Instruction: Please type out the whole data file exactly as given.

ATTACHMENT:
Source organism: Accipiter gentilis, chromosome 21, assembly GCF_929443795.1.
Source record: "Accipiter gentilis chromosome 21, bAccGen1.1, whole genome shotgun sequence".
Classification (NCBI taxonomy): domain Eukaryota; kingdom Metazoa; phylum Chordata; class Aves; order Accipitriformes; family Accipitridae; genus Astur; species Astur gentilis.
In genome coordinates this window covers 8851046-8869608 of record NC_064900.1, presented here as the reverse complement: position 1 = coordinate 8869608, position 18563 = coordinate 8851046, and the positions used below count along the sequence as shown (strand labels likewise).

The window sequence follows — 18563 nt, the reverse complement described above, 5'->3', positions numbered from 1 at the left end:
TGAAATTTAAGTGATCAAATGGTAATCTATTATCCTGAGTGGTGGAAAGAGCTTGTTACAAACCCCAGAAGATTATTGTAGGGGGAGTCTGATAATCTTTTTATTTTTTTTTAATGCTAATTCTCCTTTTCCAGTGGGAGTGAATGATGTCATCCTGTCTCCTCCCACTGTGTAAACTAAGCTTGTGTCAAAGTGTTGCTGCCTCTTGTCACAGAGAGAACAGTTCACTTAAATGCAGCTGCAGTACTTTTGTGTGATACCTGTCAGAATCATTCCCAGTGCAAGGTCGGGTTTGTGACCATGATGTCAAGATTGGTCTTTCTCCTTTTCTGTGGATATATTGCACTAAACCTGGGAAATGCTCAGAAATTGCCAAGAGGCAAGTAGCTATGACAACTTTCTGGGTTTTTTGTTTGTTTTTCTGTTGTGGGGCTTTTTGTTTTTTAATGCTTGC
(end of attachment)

Source organism: Accipiter gentilis, chromosome 21, assembly GCF_929443795.1.
Source record: "Accipiter gentilis chromosome 21, bAccGen1.1, whole genome shotgun sequence".
Classification (NCBI taxonomy): domain Eukaryota; kingdom Metazoa; phylum Chordata; class Aves; order Accipitriformes; family Accipitridae; genus Astur; species Astur gentilis.
In genome coordinates this window covers 8851046-8869608 of record NC_064900.1, presented here as the reverse complement: position 1 = coordinate 8869608, position 18563 = coordinate 8851046, and the positions used below count along the sequence as shown (strand labels likewise).

The window sequence follows — 18563 nt, the reverse complement described above, 5'->3', positions numbered from 1 at the left end:
TGAAATTTAAGTGATCAAATGGTAATCTATTATCCTGAGTGGTGGAAAGAGCTTGTTACAAACCCCAGAAGATTATTGTAGGGGGAGTCTGATAATCTTTTTATTTTTTTTTAATGCTAATTCTCCTTTTCCAGTGGGAGTGAATGATGTCATCCTGTCTCCTCCCACTGTGTAAACTAAGCTTGTGTCAAAGTGTTGCTGCCTCTTGTCACAGAGAGAACAGTTCACTTAAATGCAGCTGCAGTACTTTTGTGTGATACCTGTCAGAATCATTCCCAGTGCAAGGTCGGGTTTGTGACCATGATGTCAAGATTGGTCTTTCTCCTTTTCTGTGGATATATTGCACTAAACCTGGGAAATGCTCAGAAATTGCCAAGAGGCAAGTAGCTATGACAACTTTCTGGGTTTTTTGTTTGTTTTTCTGTTGTGGGGCTTTTTGTTTTTTAATGCTTGC